The short answer is that an interrupt handler, if it can be interrupted
by an interrupt, is interrupted precisely the same way anything else is
interrupted by an interrupt.
Say process X is running. If process X is interrupted, then the
interrupt handler runs. To the extent there is a context, it's still
process X, though it's now running interrupt code in the kernel (think of
the state as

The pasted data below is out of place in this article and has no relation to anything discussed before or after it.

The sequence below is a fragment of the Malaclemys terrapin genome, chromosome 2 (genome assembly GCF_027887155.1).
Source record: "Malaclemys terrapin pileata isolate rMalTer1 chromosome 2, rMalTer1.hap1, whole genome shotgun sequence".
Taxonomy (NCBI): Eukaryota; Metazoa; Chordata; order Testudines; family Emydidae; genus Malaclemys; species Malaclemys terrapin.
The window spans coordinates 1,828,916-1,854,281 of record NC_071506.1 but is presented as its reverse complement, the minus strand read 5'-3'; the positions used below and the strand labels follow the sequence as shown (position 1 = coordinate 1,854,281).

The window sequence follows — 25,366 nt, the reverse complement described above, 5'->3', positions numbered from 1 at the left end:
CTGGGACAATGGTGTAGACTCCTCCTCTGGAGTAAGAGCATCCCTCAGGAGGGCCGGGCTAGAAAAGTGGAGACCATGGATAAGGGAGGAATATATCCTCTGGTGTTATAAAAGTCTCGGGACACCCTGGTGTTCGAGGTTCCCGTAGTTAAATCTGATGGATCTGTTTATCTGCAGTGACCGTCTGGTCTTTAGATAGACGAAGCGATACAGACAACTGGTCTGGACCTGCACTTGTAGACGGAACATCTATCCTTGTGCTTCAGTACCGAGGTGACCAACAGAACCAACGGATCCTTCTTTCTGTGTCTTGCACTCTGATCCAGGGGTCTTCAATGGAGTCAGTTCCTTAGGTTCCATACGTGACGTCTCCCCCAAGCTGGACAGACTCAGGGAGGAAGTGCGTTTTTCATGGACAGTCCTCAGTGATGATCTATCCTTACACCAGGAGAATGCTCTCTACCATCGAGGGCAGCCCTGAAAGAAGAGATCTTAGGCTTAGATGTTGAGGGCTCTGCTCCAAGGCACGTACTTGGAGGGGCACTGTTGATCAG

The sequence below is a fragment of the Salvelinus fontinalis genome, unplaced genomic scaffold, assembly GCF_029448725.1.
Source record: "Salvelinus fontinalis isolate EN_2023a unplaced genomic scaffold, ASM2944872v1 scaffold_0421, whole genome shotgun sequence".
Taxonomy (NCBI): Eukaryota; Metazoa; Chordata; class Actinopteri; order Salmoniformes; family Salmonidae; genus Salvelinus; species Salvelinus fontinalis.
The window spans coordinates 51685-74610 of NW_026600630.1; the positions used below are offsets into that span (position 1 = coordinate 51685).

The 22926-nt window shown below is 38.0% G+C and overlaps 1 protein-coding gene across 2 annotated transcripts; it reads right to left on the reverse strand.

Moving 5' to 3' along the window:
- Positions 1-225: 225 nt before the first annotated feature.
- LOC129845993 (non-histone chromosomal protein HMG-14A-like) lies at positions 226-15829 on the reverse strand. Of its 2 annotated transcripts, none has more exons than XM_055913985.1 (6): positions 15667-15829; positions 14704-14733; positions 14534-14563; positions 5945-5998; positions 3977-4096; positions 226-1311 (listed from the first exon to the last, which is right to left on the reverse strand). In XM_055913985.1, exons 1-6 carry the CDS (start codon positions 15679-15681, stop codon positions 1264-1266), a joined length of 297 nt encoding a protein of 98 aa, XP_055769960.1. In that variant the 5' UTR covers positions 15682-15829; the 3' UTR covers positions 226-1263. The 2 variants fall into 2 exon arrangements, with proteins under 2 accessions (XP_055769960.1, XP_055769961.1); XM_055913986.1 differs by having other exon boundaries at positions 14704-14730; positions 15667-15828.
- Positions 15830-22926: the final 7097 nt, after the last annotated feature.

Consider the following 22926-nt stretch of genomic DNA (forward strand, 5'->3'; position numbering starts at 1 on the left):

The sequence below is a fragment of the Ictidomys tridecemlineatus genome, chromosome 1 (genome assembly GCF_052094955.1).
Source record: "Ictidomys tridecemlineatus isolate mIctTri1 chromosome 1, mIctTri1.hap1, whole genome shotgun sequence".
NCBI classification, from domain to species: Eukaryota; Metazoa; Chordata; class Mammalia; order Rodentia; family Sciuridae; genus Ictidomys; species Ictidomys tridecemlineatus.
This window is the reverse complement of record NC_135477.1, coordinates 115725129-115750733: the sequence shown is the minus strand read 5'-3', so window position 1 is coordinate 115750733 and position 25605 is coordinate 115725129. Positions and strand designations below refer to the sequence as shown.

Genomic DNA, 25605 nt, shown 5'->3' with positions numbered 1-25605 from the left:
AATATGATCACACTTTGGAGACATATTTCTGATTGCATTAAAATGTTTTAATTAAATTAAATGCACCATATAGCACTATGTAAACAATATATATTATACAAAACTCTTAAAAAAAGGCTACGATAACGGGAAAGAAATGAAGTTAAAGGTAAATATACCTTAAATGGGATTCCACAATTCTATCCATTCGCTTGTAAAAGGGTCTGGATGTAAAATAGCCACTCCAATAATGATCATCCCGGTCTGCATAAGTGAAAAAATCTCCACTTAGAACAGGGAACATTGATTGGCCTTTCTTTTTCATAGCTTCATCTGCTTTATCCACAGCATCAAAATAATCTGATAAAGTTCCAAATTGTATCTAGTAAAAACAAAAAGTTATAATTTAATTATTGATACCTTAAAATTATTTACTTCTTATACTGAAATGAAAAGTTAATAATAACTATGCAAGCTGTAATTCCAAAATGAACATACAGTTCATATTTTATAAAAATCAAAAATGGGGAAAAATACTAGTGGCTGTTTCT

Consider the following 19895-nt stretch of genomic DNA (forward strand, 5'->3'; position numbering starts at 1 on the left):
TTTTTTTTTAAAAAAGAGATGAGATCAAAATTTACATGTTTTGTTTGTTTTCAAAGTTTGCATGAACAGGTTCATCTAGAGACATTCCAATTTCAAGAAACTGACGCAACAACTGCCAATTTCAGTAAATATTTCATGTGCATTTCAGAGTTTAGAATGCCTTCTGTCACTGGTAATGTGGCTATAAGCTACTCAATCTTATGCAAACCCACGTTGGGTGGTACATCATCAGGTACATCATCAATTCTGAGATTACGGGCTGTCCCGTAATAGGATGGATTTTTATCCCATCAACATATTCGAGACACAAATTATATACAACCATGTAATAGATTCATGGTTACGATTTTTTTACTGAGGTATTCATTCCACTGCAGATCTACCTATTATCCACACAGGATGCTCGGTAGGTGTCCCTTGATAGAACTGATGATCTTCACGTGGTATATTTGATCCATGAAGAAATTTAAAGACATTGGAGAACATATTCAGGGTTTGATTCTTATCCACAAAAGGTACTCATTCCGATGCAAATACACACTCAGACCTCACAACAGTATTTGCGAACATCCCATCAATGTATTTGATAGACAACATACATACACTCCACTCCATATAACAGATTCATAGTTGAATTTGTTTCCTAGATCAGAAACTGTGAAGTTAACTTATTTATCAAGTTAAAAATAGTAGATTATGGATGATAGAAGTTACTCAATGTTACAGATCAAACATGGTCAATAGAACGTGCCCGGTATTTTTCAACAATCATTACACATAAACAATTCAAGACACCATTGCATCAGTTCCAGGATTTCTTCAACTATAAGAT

interrupt if you like). If
another interrupt occurs, then the interrupt is interrupted, but there is
still no special process context. The state is now
When the second interrupt finishes, the first interrupt will resume just as
X will resume when the first interrupt finishes. Still, the only process
context is process X.
You can describe these as context switches, but they aren't like process
context switches. They're more analogous to entering and exiting the kernel
-- the process context stays the same but the execution level and unit of
code can change.